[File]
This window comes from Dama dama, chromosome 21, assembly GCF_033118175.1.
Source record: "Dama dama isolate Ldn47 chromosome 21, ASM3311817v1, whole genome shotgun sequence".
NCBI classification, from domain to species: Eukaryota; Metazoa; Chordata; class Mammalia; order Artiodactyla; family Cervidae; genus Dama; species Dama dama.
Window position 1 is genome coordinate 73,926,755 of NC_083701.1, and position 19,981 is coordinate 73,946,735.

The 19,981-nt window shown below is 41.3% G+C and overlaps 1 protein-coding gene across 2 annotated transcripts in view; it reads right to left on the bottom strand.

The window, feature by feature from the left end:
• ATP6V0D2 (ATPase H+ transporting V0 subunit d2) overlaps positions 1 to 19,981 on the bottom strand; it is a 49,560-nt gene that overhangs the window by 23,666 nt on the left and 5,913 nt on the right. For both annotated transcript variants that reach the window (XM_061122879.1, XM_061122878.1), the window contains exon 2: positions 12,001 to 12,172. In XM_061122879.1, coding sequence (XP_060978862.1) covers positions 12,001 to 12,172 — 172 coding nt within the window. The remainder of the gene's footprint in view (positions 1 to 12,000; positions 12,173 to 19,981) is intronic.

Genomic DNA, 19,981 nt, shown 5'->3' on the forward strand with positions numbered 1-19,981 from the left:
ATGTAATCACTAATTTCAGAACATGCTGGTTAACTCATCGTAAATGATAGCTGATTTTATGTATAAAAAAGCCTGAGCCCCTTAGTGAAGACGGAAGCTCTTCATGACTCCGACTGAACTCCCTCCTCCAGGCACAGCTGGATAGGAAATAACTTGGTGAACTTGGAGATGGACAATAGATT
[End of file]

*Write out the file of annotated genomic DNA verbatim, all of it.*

This window comes from Dama dama, chromosome 21, assembly GCF_033118175.1.
Source record: "Dama dama isolate Ldn47 chromosome 21, ASM3311817v1, whole genome shotgun sequence".
NCBI classification, from domain to species: Eukaryota; Metazoa; Chordata; class Mammalia; order Artiodactyla; family Cervidae; genus Dama; species Dama dama.
Window position 1 is genome coordinate 73,926,755 of NC_083701.1, and position 19,981 is coordinate 73,946,735.

The 19,981-nt window shown below is 41.3% G+C and overlaps 1 protein-coding gene across 2 annotated transcripts in view; it reads right to left on the bottom strand.

The window, feature by feature from the left end:
• ATP6V0D2 (ATPase H+ transporting V0 subunit d2) overlaps positions 1 to 19,981 on the bottom strand; it is a 49,560-nt gene that overhangs the window by 23,666 nt on the left and 5,913 nt on the right. For both annotated transcript variants that reach the window (XM_061122879.1, XM_061122878.1), the window contains exon 2: positions 12,001 to 12,172. In XM_061122879.1, coding sequence (XP_060978862.1) covers positions 12,001 to 12,172 — 172 coding nt within the window. The remainder of the gene's footprint in view (positions 1 to 12,000; positions 12,173 to 19,981) is intronic.

Genomic DNA, 19,981 nt, shown 5'->3' on the forward strand with positions numbered 1-19,981 from the left:
ATGTAATCACTAATTTCAGAACATGCTGGTTAACTCATCGTAAATGATAGCTGATTTTATGTATAAAAAAGCCTGAGCCCCTTAGTGAAGACGGAAGCTCTTCATGACTCCGACTGAACTCCCTCCTCCAGGCACAGCTGGATAGGAAATAACTTGGTGAACTTGGAGATGGACAATAGATT